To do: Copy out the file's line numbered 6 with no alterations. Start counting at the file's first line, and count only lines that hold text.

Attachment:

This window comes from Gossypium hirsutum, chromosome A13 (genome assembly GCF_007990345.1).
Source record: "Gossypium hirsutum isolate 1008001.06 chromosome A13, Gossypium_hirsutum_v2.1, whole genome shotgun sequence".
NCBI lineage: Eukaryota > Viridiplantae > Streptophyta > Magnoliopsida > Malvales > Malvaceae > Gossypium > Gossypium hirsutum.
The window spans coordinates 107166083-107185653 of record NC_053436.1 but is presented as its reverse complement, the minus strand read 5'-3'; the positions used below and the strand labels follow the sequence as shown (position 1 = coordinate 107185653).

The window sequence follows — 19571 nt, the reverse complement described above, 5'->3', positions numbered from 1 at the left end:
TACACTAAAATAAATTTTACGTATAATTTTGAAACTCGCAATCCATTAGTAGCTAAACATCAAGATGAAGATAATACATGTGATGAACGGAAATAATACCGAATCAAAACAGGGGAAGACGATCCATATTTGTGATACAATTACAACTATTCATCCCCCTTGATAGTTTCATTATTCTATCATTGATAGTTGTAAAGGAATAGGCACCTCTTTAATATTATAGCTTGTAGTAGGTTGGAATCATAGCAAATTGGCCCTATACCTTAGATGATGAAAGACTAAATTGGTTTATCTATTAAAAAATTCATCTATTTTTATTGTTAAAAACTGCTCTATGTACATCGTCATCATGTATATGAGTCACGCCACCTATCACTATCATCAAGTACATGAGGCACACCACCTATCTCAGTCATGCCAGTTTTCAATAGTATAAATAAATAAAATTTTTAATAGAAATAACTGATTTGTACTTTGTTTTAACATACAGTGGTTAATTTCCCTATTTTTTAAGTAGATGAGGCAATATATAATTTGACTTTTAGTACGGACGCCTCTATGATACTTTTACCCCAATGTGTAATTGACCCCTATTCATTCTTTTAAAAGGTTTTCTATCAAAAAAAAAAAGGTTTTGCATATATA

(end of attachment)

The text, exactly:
TACACTAAAATAAATTTTACGTATAATTTTGAAACTCGCAATCCATTAGTAGCTAAACATCAAGATGAAGATAATACATGTGATGAACGGAAATAATACCGAATCAAAACAGGGGAAGACGATCCATATTTGTGATACAATTACAACTATTCATCCCCCTTGATAGTTTCATTATTCTATCATTGATAGTTGTAAAGGAATAGGCACCTCTTTAATATTATAGCTTGTAGTAGGTTGGAATCATAGCAAATTGGCCCTATACCTTAGATGATGAAAGACTAAATTGGTTTATCTATTAAAAAATTCATCTATTTTTATTGTTAAAAACTGCTCTATGTACATCGTCATCATGTATATGAGTCACGCCACCTATCACTATCATCAAGTACATGAGGCACACCACCTATCTCAGTCATGCCAGTTTTCAATAGTATAAATAAATAAAATTTTTAATAGAAATAACTGATTTGTACTTTGTTTTAACATACAGTGGTTAATTTCCCTATTTTTTAAGTAGATGAGGCAATATATAATTTGACTTTTAGTACGGACGCCTCTATGATACTTTTACCCCAATGTGTAATTGACCCCTATTCATTCTTTTAAAAGGTTTTCTATCAAAAAAAAAAAGGTTTTGCATATATA